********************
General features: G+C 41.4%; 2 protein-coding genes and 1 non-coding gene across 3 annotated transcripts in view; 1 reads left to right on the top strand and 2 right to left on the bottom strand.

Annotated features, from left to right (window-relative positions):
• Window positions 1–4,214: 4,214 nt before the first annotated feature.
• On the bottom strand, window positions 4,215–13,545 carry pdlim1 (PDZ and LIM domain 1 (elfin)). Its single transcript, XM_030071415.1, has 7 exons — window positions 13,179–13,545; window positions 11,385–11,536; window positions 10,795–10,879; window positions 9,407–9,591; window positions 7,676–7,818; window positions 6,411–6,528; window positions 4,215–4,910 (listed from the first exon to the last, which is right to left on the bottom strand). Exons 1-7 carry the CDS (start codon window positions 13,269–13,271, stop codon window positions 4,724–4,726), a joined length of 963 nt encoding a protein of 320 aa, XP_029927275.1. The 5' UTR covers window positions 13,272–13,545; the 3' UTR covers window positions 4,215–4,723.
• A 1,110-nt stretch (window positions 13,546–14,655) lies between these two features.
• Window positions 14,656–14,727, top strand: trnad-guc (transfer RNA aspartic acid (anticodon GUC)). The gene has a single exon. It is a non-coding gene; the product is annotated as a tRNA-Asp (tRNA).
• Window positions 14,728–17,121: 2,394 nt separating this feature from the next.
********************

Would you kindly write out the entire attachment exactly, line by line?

General features: G+C 41.4%; 2 protein-coding genes and 1 non-coding gene across 3 annotated transcripts in view; 1 reads left to right on the top strand and 2 right to left on the bottom strand.

Annotated features, from left to right (window-relative positions):
• Window positions 1–4,214: 4,214 nt before the first annotated feature.
• On the bottom strand, window positions 4,215–13,545 carry pdlim1 (PDZ and LIM domain 1 (elfin)). Its single transcript, XM_030071415.1, has 7 exons — window positions 13,179–13,545; window positions 11,385–11,536; window positions 10,795–10,879; window positions 9,407–9,591; window positions 7,676–7,818; window positions 6,411–6,528; window positions 4,215–4,910 (listed from the first exon to the last, which is right to left on the bottom strand). Exons 1-7 carry the CDS (start codon window positions 13,269–13,271, stop codon window positions 4,724–4,726), a joined length of 963 nt encoding a protein of 320 aa, XP_029927275.1. The 5' UTR covers window positions 13,272–13,545; the 3' UTR covers window positions 4,215–4,723.
• A 1,110-nt stretch (window positions 13,546–14,655) lies between these two features.
• Window positions 14,656–14,727, top strand: trnad-guc (transfer RNA aspartic acid (anticodon GUC)). The gene has a single exon. It is a non-coding gene; the product is annotated as a tRNA-Asp (tRNA).
• Window positions 14,728–17,121: 2,394 nt separating this feature from the next.